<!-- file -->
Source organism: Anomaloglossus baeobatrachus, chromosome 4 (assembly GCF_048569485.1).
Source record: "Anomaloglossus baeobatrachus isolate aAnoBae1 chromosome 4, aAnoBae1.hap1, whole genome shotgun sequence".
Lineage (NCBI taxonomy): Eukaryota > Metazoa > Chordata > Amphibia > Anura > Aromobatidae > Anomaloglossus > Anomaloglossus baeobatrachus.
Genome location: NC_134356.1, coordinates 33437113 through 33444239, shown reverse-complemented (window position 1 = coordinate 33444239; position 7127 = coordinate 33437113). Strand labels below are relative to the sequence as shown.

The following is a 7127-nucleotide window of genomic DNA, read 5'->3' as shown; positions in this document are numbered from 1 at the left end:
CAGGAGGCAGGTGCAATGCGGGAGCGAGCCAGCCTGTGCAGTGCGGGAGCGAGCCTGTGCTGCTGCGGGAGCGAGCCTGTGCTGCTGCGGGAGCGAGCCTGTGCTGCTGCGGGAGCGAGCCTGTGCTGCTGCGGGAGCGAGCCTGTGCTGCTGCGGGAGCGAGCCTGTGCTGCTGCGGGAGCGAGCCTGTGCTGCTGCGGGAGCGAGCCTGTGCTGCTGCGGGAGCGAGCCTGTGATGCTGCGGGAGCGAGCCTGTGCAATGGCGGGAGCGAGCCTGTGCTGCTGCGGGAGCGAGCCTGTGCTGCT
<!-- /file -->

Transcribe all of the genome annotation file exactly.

Source organism: Anomaloglossus baeobatrachus, chromosome 4 (assembly GCF_048569485.1).
Source record: "Anomaloglossus baeobatrachus isolate aAnoBae1 chromosome 4, aAnoBae1.hap1, whole genome shotgun sequence".
Lineage (NCBI taxonomy): Eukaryota > Metazoa > Chordata > Amphibia > Anura > Aromobatidae > Anomaloglossus > Anomaloglossus baeobatrachus.
Genome location: NC_134356.1, coordinates 33437113 through 33444239, shown reverse-complemented (window position 1 = coordinate 33444239; position 7127 = coordinate 33437113). Strand labels below are relative to the sequence as shown.

The following is a 7127-nucleotide window of genomic DNA, read 5'->3' as shown; positions in this document are numbered from 1 at the left end:
CAGGAGGCAGGTGCAATGCGGGAGCGAGCCAGCCTGTGCAGTGCGGGAGCGAGCCTGTGCTGCTGCGGGAGCGAGCCTGTGCTGCTGCGGGAGCGAGCCTGTGCTGCTGCGGGAGCGAGCCTGTGCTGCTGCGGGAGCGAGCCTGTGCTGCTGCGGGAGCGAGCCTGTGCTGCTGCGGGAGCGAGCCTGTGCTGCTGCGGGAGCGAGCCTGTGCTGCTGCGGGAGCGAGCCTGTGATGCTGCGGGAGCGAGCCTGTGCAATGGCGGGAGCGAGCCTGTGCTGCTGCGGGAGCGAGCCTGTGCTGCT